To Protect and to Serve
As students from a visiting school shopped in LifeTown stores, visited the doctor’s office there, and rode bikes “around town,” police officers from the Livingston Police Department toured the facility and learned firsthand all that LifeTown has to offer.
“The facility is amazing, they thought out every detail in every room,” said Officer Joy Klapal from the community policing division, who organized the visit on April 27 to coincide with Autism Awareness Month. She was particularly impressed with the number of teen volunteers involved at LifeTown, as memorialized on the volunteer wall. But mostly, she was happy to just be there. “I’ve been wanting to get inside LifeTown since it opened,” she acknowledged, though a pandemic intervened.
Klapal, who has 21 years of experience on the force, is no stranger to autism and believes the more interaction police officers can have with people with autism and other special needs the better for everyone. “As much as we can, we want to make kids realize we are their friends, and that if they see us, they should have no reason to be afraid,” she said. “We also want to get to know the kids and get more skills in our toolbelts for interacting with people on the spectrum.” She’s had experience interacting with non-verbal people on the spectrum in the course of her job and she acknowledged that it can be challenging.
The police officers, who included two captains, two detectives, the sergeant in charge of community policing, and two community policing officers (Klapal and her partner), all wore puzzle piece badges on their uniforms, representing their commitment to serve everyone in the community. “We have a lot of people on the spectrum in New Jersey,” said Klapal.
This month, the Livingston police officers designed their own autism awareness t-shirts which they’ve been selling for $20. They are donating half of all of the proceeds LifeTown. The other half will go to Spectrum 360, another Livingston organization that provides education, development, and support for people with autism and other special abilities.
According to the Centers for Disease Control and Prevention, 1 in 44 children nationally have autism; in New Jersey, the number is 1 in 35.
“The impact of someone of their stature thinking about our kids and interacting with them here is very meaningful,” said Rabbi Zalman Grossbaum, CEO of Friendship Circle and LifeTown. “It lets the kids know that someone is caring for them.”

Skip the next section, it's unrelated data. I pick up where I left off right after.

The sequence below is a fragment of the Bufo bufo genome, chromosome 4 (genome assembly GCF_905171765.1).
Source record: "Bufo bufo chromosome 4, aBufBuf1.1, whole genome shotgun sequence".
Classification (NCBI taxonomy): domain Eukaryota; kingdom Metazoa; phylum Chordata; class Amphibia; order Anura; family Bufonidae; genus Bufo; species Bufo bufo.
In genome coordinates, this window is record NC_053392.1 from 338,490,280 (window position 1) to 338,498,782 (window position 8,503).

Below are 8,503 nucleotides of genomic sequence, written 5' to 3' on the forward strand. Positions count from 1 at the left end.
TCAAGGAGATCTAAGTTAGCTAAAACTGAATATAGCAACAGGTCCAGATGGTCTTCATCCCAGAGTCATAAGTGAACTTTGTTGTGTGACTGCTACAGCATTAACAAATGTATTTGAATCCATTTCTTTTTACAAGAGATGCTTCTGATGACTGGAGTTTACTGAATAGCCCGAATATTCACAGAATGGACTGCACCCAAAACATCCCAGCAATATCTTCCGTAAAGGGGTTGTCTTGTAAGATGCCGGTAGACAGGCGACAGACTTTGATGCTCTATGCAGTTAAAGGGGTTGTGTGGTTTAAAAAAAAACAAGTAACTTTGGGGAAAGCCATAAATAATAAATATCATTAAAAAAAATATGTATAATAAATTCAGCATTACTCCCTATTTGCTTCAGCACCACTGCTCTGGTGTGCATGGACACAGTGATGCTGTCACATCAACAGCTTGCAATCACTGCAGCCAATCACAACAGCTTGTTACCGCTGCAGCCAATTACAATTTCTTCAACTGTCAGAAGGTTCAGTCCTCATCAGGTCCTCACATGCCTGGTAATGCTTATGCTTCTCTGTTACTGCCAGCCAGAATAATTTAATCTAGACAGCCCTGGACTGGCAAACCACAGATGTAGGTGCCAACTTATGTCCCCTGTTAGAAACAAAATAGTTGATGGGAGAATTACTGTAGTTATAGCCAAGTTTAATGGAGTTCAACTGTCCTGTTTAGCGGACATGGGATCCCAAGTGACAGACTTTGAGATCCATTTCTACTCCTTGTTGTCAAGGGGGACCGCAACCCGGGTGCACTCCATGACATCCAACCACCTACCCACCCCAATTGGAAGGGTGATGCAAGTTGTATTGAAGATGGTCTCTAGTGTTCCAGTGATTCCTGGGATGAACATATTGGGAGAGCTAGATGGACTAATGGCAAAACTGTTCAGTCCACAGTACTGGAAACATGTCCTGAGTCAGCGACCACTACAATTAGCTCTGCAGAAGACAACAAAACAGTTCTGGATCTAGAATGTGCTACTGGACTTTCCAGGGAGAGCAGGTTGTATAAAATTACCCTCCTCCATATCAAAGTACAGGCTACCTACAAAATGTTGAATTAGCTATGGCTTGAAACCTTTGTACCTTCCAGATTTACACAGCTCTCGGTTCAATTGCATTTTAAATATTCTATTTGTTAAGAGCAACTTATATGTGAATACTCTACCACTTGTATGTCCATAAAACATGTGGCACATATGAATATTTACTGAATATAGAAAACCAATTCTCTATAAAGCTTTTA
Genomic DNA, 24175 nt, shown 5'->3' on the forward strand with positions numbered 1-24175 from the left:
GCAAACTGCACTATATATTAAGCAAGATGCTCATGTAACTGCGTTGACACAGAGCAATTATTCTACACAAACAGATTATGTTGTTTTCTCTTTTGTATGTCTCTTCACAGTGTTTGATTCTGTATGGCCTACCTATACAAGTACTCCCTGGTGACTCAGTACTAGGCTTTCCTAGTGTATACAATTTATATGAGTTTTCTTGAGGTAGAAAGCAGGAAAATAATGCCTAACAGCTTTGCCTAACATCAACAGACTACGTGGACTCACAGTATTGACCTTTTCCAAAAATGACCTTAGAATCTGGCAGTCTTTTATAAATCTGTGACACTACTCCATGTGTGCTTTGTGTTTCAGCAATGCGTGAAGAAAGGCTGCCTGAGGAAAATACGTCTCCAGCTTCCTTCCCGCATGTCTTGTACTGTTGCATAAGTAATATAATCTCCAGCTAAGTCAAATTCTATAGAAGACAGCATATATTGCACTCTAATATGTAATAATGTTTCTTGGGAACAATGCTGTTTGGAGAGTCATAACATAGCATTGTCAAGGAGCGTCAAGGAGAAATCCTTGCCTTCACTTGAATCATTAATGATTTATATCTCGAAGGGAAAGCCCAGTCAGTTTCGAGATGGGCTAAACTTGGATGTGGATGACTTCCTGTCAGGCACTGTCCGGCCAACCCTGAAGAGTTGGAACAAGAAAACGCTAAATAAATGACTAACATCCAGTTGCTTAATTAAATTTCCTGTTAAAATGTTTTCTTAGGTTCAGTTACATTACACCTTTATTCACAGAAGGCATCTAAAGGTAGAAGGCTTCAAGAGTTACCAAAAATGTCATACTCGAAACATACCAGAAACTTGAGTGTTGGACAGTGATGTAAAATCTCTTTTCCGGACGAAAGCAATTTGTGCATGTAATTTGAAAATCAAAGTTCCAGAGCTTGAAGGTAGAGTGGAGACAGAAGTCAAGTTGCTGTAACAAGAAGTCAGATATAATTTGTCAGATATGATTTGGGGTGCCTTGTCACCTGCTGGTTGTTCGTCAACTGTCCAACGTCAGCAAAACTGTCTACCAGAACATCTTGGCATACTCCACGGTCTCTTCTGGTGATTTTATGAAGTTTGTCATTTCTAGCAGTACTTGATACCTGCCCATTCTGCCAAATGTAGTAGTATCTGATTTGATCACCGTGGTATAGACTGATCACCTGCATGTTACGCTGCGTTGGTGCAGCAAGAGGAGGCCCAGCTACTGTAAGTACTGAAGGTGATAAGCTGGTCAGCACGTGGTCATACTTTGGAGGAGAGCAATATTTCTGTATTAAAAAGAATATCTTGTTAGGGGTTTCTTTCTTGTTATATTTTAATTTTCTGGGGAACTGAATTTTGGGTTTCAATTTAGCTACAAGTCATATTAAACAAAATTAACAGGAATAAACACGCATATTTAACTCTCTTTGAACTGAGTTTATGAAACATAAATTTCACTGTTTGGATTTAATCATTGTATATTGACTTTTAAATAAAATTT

On another level, he pointed out, it also teaches the kids that unlike what they see on television, with chases and arrests, police are people in the community they can reach out to if they are in need. “It gives them a level of comfort,” he said. “And it sends a message to their families that they have a place of importance in the community.”
He also echoed Klapal’s focus on policing skills. “Having a nuanced approach to someone with autism in a tense situation can enable an officer to manage the situation and get it under control rather than having it spiral out of control.”
Beyond visits and fundraisers, Klapal said, the force has done trainings for interacting with residents with autism and brought their own drug prevention programs to special needs schools in Livingston. Earlier this month, an Eagle Scout donated sensory bags for each of the department’s thirty-six fleet cars and one for police headquarters. The bags include a weighted blanket, fidget toys, sunglasses, noise cancelling headphones and pictures to enable those who are non-verbal communicate better with police.
During the visit at LifeTown, which lasted about an hour, as students went to the bank and the pet store and other venues and police “patrolled” the area, Grossbaum joked, “We made sure no one jay-walked!”
Both Grossbaum and Klapal expressed the hope that the visit was just the first step toward a productive relationship together. “We’re hoping we can do more together,” said Klapal. “Maybe a flag football game or even a game night with the officers and kids. We’re up for it!”